Nashville’s Unwritten Rules / Creating Country Music: Fabricating Authenticity
If a good ol’ boy such as Garth Brooks can fill Central Park, clearly the world needs a book (or two) that dismantles the machinery of Nashville, pokes around and finds out exactly how it operates. With his Unwritten Rules, Billboard scribe Dan Daley ponders the schizophrenia of Music City: Just how does it balance “a small, feudal society with the financial power of a major industry”?
“Country music is a product,” Daley explains simply, “designed to sell and to make its makers money.” Yet the “m” word is never discussed in polite company, especially around Nashville. While his mission is to correct this oversight, Daley has also written a guidebook to Music City do’s and don’ts. It’s a little top-heavy with business jargon and statistics, but it’s bursting with insiders’ tales from Nashville princes such as Tony Brown and Chet Atkins.
When not pondering bottom lines, the savvy Daley considers the future of the long-established Music City hierarchy of songwriters, publishers, musicians and producers. Nashville is morphing, slowly, from a warm and fuzzy community into a dollar-driven society. With the corporatization of the music business (meetings are now held in boardrooms, not barrooms), the invasion of people and practices from rock mecca L.A., plus the accessibility of Mr. Gates’ DIY technology, can the old methods survive?
To Daley’s astute way of thinking, so long as Nashville remains country’s mission control, the ages-old “apprenticeship scenario” will continue to matter far more than the size of your hard drive. Yet it’s still a business, as he constantly reminds us, so some modernization is inevitable. Damn progress.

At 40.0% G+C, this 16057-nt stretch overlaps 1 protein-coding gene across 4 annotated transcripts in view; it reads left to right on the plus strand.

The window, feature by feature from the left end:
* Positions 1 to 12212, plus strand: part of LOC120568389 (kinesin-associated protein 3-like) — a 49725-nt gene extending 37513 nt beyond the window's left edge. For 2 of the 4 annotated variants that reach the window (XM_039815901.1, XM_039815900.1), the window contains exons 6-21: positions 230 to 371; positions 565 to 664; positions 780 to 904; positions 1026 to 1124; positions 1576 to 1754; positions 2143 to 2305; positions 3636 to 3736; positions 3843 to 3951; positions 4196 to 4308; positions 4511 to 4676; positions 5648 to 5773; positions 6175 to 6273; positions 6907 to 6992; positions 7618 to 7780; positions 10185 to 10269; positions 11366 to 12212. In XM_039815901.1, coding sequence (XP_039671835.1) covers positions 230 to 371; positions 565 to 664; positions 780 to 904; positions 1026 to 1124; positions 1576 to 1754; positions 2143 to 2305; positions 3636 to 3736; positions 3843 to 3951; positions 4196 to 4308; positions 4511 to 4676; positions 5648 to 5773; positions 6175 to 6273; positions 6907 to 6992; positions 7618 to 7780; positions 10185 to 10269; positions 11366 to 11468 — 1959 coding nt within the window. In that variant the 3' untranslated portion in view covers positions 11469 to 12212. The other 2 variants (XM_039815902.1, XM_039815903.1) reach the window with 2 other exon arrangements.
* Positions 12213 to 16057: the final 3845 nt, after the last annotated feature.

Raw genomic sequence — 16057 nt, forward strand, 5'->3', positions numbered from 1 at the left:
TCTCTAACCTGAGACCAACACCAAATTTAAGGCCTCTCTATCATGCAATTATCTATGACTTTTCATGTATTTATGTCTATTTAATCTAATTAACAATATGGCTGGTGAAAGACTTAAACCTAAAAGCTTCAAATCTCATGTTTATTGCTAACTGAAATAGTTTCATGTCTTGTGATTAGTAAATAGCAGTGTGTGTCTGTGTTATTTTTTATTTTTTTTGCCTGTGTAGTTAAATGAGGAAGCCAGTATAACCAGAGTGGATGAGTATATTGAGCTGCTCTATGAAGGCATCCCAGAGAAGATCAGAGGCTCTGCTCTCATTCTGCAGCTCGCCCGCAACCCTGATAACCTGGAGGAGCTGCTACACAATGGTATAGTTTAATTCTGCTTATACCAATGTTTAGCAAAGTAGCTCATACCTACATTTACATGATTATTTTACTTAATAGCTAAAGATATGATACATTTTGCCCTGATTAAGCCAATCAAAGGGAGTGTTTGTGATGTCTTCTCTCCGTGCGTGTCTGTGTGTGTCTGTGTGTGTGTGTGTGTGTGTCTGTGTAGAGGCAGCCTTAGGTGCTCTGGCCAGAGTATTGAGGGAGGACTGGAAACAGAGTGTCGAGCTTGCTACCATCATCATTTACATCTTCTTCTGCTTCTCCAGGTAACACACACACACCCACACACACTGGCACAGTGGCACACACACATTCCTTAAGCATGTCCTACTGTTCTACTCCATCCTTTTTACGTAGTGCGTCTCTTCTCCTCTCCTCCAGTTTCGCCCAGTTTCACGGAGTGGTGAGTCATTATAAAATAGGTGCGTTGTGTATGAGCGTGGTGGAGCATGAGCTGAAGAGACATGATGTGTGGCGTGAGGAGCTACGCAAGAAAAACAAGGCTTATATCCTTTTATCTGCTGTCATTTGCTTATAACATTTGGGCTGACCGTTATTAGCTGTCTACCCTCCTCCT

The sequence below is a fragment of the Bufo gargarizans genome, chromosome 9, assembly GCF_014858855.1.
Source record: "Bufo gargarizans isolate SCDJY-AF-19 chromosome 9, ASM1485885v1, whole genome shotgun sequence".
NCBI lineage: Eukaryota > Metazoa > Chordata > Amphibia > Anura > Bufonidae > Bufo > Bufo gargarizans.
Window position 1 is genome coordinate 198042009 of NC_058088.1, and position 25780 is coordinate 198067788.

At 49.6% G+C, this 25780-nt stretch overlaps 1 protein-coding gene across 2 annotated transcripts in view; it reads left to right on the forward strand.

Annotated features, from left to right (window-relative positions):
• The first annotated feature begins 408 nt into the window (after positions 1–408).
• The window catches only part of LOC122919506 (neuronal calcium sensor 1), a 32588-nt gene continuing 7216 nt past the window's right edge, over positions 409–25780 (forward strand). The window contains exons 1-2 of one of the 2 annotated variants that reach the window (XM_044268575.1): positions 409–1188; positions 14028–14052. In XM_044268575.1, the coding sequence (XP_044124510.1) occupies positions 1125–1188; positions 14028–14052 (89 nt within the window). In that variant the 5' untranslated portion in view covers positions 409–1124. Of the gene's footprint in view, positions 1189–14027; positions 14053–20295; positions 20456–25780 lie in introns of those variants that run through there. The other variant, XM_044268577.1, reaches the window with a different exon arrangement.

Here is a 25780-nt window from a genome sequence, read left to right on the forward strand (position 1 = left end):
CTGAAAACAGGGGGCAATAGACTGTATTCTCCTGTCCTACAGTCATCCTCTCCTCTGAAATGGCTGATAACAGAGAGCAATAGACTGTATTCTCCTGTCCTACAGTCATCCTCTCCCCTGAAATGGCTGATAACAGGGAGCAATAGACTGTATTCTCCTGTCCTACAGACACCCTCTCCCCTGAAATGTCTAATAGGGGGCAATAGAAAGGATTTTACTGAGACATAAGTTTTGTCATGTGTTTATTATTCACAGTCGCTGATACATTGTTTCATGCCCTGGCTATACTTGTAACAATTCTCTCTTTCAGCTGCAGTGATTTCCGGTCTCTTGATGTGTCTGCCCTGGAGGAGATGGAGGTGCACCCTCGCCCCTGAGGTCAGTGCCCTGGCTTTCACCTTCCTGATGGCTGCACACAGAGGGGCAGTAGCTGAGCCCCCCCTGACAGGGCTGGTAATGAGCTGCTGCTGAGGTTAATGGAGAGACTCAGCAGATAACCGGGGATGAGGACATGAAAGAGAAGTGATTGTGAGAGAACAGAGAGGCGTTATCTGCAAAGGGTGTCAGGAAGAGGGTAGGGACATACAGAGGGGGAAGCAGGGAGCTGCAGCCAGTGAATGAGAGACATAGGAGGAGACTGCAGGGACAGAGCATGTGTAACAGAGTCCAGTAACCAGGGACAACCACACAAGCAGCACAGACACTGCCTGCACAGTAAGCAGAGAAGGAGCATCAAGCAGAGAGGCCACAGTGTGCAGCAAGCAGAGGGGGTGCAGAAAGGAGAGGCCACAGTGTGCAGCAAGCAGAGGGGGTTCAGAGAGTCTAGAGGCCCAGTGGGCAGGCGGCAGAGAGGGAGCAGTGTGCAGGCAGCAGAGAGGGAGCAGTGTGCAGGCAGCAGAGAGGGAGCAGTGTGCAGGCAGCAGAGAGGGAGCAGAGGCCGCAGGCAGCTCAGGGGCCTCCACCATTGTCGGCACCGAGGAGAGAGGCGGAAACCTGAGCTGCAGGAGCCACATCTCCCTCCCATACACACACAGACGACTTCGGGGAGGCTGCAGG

Country commercialization also intrigues Richard A. Peterson, a professor from Nashville’s Vanderbilt University. His water-tight theory is that your singing cowboys and baccy-chewin’ hillbillies were marketing inventions, aimed to pigeonhole and package raw, untrained players who came out of the hills, fiddles at the ready, in the 1920s.
As Peterson explains, searchers such as Henry Ford and Opry founder George Hay, hungry for misplaced nostalgia, filthy lucre, or the hope of a big hit, have asked: “What do people want from country music?” Believability and originality were the common answers, so the A&R folks set to work molding an image, inspiring Peterson’s buzz-phrase “fabricating of authenticity.”
The prof’s sometimes rigid, academic-styled study plots a course from the time Fiddlin’ John Carson sold out his first pressing in 1923 to Hank Williams’ demise in 1953. Yet his book only comes to life when he answers such teasers as how country found its base in Nashville, where the heck the term “country” came from, and just how Joe McCarthy and Al Capone got caught up in the form’s evolution.
But the array of old-time photos that dot its pages are fascinating time capsules, as are profiles of mystery men such as Polk Brockman, an Atlantan with money in mind who during the 1920s developed and exploited the five key areas that still rule commercial music-making: recording, radio, touring, publishing and songwriting. These five standards just so happen to coincide with the roles of Nashville’s hierarchy in Dan Daley’s Unwritten Rules. Funny, that.
OK, so studies of Nashville’s business and cultural evolution mightn’t quicken the pulse of most music fans. Yet these meticulously researched tomes explain, albeit obliquely and sometimes a little stiffly, just how Garth inspired 250,000 city folks to wear the boots and the hat on that night in Central Park. The answer lies at the heart of Unwritten Rules and Fabricating Authenticity: It’s all about marketing, music and myth. Along with a little magic, of course.